Expanding Honors

Dec 12th, 2012 | By admin | Category: Features

BY: Joseph Guar­ino ’12

Since 2005, Wes­ley College’s hon­ors pro­gram has been a sym­bol for out­stand­ing scholas­tic prowess and per­sis­tence, nur­tur­ing a group of stu­dents who excel amongst their peers in their aca­d­e­mic accom­plish­ments at Wes­ley. In seven years, enroll­ment has tripled in size. Incom­ing stu­dents must now be placed on a wait­ing list to join the program.

“With close to 75 stu­dents this fall, this growth has resulted pri­mar­ily from increased efforts to com­mu­ni­cate with prospec­tive and cur­rent stu­dents about the hon­ors pro­gram and the oppor­tu­ni­ties it offers,” says Dr. Jef­frey Gib­son, asso­ciate pro­fes­sor of Eng­lish and direc­tor of the hon­ors pro­gram. Arriv­ing fresh­men must have main­tained a 3.3 GPA in high school and must have earned a score of at least 1400 on their SATs. An essay or let­ter of rec­om­men­da­tion also is required for admis­sion to the program.

Gib­son is pleased with the diver­sity among incom­ing hon­ors stu­dents. “We cur­rently have stu­dents from almost every major on cam­pus, numer­ous student-athletes and sev­eral stu­dents involved in stu­dent clubs, orga­ni­za­tions and Stu­dent Gov­ern­ment Asso­ci­a­tion,” he says.

Incom­ing hon­ors stu­dents this year have a new oppor­tu­nity for hous­ing. Roe Hall, one of the tra­di­tional halls on Wesley’s cam­pus, now includes a floor ded­i­cated to hon­ors stu­dents. The ameni­ties in Roe include lob­bies on each floor reserved as study areas for hard work­ing hon­ors students.

Cather­ine Gross

Hon­ors hous­ing is not a new idea at Wes­ley, how­ever, as the Joseph S. Bellmeyer Hon­ors House has been ded­i­cated exclu­sively to return­ing stu­dents enrolled in the hon­ors pro­gram since 2005. The hon­ors house, which has room for 12 stu­dents, has eight res­i­dents liv­ing there this semes­ter. One of them is Cather­ine Gross, a sopho­more major­ing in bio­log­i­cal chemistry.

“Liv­ing in the hon­ors house is really con­ducive to study­ing, com­pared to when I lived in the dorms last year, where it was just really loud and hard to get any­thing done inside of the dorm rooms,” Gross says. “In the house it’s quiet, with only seven or eight of us liv­ing there, so it’s nice.”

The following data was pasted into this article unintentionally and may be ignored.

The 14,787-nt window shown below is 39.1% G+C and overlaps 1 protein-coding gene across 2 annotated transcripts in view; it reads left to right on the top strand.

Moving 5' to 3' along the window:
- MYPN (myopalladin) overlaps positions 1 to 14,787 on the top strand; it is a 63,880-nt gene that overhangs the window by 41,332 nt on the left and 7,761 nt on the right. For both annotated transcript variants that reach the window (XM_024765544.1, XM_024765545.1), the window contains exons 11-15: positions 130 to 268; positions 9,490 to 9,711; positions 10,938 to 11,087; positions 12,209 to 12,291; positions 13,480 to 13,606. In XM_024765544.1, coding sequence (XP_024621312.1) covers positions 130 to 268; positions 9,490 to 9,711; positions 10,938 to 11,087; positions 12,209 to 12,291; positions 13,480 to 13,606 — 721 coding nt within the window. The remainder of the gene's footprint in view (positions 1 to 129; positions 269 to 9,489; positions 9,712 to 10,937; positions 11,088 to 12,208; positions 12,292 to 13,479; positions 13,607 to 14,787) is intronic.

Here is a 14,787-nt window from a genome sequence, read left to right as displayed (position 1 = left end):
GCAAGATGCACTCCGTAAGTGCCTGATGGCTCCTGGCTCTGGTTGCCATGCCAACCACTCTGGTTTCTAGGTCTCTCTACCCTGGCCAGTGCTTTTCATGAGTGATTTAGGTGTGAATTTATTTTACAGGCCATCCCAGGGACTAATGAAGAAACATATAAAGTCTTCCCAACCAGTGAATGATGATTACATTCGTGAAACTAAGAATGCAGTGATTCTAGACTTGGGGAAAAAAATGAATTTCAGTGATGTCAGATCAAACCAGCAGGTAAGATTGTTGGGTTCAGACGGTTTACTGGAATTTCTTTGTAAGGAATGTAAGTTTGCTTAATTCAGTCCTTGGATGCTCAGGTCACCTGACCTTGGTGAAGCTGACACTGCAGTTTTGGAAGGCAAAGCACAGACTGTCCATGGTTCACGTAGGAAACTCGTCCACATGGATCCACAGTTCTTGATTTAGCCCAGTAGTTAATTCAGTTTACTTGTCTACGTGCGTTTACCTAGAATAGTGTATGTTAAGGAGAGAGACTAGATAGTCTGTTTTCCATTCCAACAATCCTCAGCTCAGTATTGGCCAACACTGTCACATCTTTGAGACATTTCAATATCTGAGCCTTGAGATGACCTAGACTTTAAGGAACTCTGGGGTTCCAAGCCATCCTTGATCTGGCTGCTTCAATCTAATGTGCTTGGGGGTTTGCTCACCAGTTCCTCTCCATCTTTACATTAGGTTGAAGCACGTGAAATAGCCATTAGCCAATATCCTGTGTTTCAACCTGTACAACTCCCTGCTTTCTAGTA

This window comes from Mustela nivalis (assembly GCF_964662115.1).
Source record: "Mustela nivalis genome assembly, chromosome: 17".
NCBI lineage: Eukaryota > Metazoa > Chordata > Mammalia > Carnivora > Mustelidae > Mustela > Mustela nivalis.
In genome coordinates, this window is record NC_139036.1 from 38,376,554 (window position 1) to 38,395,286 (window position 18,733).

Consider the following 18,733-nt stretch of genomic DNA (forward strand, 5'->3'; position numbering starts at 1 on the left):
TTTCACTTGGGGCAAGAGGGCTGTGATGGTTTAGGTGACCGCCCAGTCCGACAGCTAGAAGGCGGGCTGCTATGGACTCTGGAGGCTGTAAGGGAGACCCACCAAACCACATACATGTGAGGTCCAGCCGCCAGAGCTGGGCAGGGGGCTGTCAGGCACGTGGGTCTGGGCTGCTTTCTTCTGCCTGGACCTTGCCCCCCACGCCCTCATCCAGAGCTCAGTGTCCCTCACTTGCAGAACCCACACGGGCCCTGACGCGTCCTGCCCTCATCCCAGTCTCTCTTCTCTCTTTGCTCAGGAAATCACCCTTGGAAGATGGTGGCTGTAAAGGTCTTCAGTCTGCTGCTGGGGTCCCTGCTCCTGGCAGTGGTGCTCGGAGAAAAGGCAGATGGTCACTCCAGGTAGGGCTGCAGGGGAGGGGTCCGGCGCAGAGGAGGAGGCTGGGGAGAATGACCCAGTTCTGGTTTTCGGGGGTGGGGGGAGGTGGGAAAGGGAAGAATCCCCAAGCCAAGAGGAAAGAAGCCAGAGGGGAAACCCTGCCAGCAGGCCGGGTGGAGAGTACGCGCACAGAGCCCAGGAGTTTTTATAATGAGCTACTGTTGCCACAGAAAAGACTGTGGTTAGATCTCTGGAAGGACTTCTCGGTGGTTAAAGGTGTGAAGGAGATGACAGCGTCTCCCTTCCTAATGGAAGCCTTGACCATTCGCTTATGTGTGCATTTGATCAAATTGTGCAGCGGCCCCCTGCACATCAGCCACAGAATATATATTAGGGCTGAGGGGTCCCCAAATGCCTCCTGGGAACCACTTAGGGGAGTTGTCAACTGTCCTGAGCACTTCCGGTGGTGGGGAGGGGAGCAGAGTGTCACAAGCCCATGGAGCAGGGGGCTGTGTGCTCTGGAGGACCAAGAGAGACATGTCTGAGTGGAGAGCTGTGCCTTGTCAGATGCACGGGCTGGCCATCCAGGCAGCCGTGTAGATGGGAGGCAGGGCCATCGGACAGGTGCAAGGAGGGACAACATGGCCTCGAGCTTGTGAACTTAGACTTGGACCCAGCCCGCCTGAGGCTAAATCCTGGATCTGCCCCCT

Being a part of the hon­ors pro­gram at Wes­ley comes with a vari­ety of aca­d­e­mic advan­tages, includ­ing the oppor­tu­nity to attend four sem­i­nars and par­tic­i­pate in two inde­pen­dent study choices. Stu­dents in the pro­gram also receive the same reg­is­tra­tion pri­or­ity as seniors over other stu­dents when it comes time to sign up for next semester’s courses.

Zac Lebeau, an Eng­lish major in his sopho­more year, sees the pri­or­ity reg­is­tra­tion as a cru­cial ben­e­fit for the pro­gram. “As a sopho­more, the early pri­or­ity class sched­ul­ing has def­i­nitely helped me. I’m able to get into the classes I need,” Lebeau says. “That’s prob­a­bly the biggest ben­e­fit of all for me since I’m only a sophomore.”

Hon­ors stu­dents also ben­e­fit from smaller classes, receiv­ing indi­vid­ual atten­tion from fac­ulty mem­bers who share the same drive and ded­i­ca­tion as the stu­dents that they men­tor. This helps pro­mote each student’s per­sonal growth in acad­e­mia and per­pet­u­ates the hard work ethic for which the hon­ors pro­gram proudly stands.

Zach Lebeau

Due to increased par­tic­i­pa­tion in the hon­ors pro­gram, the num­ber of fac­ulty teach­ing hon­ors courses has tripled from four to 12, along with an increase in hon­ors courses from three to eight per semes­ter in order to accom­mo­date incom­ing hon­ors stu­dents. Erich Gille­spie, a senior math major, describes the faculty’s involve­ment as help­ful for the tran­si­tion to col­lege. “Being sur­rounded by the fac­ulty of the hon­ors pro­gram makes it very easy, because you’re still young and that     tran­si­tion would’ve been a lot more dif­fi­cult if I didn’t have pro­fes­sors like Dr. Arm­strong or Dr. Urbanas there for me,” Gille­spie says.

Erich Gille­spie

With each semes­ter that hon­ors stu­dents are active in the hon­ors pro­gram they are eli­gi­ble to receive merit-based schol­ar­ships, such as the Pres­i­den­tial Schol­ar­ship, which is awarded to stu­dents who dis­play a tena­cious per­for­mance in their scholas­tic career.

Spe­cial school trips and events are offered exclu­sively to stu­dents enrolled in the pro­gram as oppor­tu­ni­ties to broaden hori­zons and pro­vide the stu­dents with expe­ri­ences that they will carry with them through­out their life­time. Gross went to Ellis Island to see the Statue of Lib­erty, and Gille­spie vis­ited the reli­gious com­mune Oneida in upstate New York. Another trip to Oneida is planned this Octo­ber, with Gross and Lebeau plan­ning to attend.

 

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